A controversial new tower block has divided opinion in a close-knit community.

Mosaic Place has been ‘called in’ by the government after 9000 residents opposed the height of the plot in December.

In a divisive move, Sajid Javid, Secretary of State for Local Government, has motioned for site to be revised after four years of planning.

The 17 storey sky-scraper in Purley, will have 220 homes, a new church and community facilities, if granted.

In particular, Mr Javid is questioning the consistency of the development with the London Plan and the policies in the National Planning Policy Framework on ‘requiring good design of the built environment’

The proposed building will exist on land neighbouring Purley Baptist Church.

Chris Phillip, MP for Croydon South said: “Local residents are overwhelmingly opposed to this scheme, and so am I. It was shocking that the council gave it planning permission I am delighted that it has been called in and that a Planning Inspector will now look at it. The site does need developing, but 6-8 floors would be much more appropriate.”

 The developers of the site, Thornsett have said that they are ‘disappointed’ to have been stopped at the final legal stages of development.

Gerard Cunningham, Executive Chairman of Thornsett said:  “Thornsett, a family business, has been working with Croydon Council and Purley Baptist Church over the last 4 years and has invested, to date, in excess of £2 million to support the regeneration of Purley Town Centre.  The development will provide a massive further investment into Purley with construction jobs, long term jobs and badly needed homes of all tenure.

He added: “We were very disappointed to be at the final stage of the planning legal agreement, after having incurred all the cost that this entails, to find it called in by the Secretary of State at the last minute. We are confident that when the Secretary of State is supplied with the detailed facts surrounding the application, he will be minded to approve it.”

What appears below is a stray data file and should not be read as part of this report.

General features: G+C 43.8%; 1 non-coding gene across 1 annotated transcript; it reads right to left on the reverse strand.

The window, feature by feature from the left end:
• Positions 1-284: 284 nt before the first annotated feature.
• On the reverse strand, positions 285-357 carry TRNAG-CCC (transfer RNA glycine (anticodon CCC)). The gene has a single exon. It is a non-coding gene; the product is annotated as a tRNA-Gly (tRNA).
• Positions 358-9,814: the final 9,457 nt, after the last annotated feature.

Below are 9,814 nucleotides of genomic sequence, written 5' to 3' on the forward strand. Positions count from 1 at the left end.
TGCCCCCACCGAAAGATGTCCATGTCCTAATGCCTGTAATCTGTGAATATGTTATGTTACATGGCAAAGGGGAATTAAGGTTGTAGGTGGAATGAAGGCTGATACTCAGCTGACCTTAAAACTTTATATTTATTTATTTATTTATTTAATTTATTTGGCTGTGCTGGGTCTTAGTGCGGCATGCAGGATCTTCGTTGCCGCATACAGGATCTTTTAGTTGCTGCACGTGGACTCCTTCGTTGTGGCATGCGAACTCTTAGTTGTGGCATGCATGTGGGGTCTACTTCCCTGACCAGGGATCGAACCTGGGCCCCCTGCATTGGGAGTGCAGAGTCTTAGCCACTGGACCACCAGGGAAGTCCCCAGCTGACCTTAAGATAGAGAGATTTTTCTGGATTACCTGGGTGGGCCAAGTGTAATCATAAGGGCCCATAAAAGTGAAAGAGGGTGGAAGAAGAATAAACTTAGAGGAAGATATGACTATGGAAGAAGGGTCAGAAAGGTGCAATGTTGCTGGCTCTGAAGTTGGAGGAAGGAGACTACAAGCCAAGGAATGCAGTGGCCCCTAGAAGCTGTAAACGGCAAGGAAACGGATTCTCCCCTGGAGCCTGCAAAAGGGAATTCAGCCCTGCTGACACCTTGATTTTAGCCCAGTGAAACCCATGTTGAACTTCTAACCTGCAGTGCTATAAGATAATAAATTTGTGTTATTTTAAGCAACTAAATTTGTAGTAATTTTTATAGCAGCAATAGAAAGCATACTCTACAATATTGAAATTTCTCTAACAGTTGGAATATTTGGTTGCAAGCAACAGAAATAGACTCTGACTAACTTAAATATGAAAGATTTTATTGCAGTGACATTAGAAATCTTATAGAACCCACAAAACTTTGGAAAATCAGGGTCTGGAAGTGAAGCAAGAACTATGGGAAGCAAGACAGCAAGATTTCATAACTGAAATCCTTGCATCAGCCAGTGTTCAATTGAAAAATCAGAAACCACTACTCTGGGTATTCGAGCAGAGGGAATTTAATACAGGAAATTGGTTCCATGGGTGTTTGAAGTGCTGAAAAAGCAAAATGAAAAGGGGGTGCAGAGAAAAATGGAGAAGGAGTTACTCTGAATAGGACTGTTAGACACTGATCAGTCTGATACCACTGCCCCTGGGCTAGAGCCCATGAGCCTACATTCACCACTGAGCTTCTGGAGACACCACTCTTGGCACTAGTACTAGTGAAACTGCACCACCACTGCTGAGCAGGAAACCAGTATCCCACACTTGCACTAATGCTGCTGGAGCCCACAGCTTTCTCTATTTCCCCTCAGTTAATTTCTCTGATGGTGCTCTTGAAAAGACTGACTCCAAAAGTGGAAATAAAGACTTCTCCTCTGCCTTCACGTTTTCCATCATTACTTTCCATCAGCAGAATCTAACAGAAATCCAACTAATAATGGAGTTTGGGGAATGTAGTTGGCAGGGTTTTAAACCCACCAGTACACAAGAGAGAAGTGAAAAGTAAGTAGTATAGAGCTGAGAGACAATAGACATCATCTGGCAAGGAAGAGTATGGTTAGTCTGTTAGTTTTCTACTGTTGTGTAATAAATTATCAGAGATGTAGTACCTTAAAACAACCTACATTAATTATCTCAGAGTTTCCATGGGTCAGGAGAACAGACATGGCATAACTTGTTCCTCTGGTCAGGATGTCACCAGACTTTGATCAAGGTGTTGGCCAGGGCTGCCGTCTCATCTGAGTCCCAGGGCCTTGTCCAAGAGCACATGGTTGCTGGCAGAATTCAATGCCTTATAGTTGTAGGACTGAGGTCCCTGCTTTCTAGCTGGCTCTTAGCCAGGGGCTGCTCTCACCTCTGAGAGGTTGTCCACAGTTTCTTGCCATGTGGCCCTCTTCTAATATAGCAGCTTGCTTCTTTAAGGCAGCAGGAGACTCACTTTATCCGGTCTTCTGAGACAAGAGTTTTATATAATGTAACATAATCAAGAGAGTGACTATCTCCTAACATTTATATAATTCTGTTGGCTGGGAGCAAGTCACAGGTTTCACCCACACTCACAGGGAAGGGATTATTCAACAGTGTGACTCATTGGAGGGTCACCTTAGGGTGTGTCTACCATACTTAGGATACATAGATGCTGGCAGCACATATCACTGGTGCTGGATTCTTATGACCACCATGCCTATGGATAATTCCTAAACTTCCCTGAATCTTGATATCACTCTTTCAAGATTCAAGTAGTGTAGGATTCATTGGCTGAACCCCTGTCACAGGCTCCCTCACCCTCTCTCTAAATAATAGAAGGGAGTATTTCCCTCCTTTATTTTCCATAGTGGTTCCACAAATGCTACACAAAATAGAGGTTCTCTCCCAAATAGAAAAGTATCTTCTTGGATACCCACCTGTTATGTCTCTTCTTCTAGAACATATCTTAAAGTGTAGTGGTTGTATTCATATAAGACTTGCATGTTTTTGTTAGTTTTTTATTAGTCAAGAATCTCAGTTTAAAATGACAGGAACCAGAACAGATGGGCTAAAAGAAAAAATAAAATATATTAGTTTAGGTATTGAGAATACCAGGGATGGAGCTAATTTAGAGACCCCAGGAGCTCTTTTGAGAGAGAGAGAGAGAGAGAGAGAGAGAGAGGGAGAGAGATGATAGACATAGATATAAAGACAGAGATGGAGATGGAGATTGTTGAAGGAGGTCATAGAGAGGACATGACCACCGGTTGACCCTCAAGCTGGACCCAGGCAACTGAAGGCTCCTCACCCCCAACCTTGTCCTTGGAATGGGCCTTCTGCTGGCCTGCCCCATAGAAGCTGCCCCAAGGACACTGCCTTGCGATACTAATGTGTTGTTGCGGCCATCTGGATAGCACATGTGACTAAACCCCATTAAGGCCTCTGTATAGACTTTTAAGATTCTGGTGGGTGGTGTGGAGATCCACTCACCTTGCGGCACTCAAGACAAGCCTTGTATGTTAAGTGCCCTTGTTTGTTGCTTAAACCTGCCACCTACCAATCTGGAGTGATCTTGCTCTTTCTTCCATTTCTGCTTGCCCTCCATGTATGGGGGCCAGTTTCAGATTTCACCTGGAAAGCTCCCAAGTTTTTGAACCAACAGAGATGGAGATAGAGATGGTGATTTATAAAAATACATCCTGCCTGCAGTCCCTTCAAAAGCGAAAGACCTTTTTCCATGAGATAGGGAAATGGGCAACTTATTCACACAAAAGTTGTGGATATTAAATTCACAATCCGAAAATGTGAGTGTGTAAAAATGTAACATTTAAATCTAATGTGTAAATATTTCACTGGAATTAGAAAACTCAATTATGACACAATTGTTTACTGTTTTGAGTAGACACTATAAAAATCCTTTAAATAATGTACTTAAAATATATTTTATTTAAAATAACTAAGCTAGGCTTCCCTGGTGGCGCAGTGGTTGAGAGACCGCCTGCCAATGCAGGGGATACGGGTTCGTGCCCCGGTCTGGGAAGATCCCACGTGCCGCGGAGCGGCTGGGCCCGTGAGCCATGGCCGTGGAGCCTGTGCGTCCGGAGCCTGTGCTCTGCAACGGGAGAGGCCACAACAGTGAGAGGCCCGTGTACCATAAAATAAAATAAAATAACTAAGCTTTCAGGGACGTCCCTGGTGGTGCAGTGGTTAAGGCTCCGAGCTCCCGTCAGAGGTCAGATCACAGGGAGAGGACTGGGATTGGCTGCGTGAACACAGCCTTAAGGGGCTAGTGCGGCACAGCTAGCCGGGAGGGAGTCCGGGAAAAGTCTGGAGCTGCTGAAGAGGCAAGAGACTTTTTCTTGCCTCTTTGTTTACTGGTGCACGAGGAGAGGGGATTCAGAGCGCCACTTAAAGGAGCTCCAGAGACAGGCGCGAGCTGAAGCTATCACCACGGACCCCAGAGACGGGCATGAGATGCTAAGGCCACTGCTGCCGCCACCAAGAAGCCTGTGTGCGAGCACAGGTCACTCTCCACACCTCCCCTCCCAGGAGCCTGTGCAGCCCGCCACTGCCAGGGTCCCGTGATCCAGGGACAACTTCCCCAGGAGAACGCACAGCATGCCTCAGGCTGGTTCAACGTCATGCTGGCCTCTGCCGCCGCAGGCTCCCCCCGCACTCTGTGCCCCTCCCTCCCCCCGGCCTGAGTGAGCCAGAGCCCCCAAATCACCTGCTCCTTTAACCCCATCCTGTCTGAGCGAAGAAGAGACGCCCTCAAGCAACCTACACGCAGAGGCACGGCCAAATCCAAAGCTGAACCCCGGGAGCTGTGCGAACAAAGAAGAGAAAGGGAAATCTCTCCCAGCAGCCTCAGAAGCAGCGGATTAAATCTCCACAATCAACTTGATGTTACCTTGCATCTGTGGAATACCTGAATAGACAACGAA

Others though held a different view:

Simon Cripps, Chairman of Purley Business Improvement District said: It has been derelict for 30 years. It has been built into a political battle, both parties have approved it and now it has caused a big problem, it has been done in the most tasteful way not to affect Russell Hill skyline. A commercial development needs to have a lot of flats to pay for the development. It has been derelict for a long time, we have got the best solution that we are going to get out of this.

Tarsem Flora said: “Gradually it has been increasing in height but the council decided to have a landmarked building on the site, that’s why the height keeps increasing. I know it has a lot of objections, but the site has been vacant for 12 years, it is an eyesore. Something has to happen on the site. They are other tall sites in London. For it to not be approved by the secretary of state then what happens to the site? It stays as an eyesore for the next ten years?

Rev Dr James Collins, Senior minister of Purley Baptist church said: “We were surprised and disappointed to be informed that our building project has been ‘called in’ by the Government.  Nevertheless, we remain committed to the development and excited by the opportunity it presents for us to provide the residents of Purley with fantastic community facilities.  We look forward to cooperating with the forthcoming local enquiry and trust that the many benefits of the scheme will prove persuasive.”

How do you feel about the development? Get in touch at samantha.mordi@london.newsquest.co.uk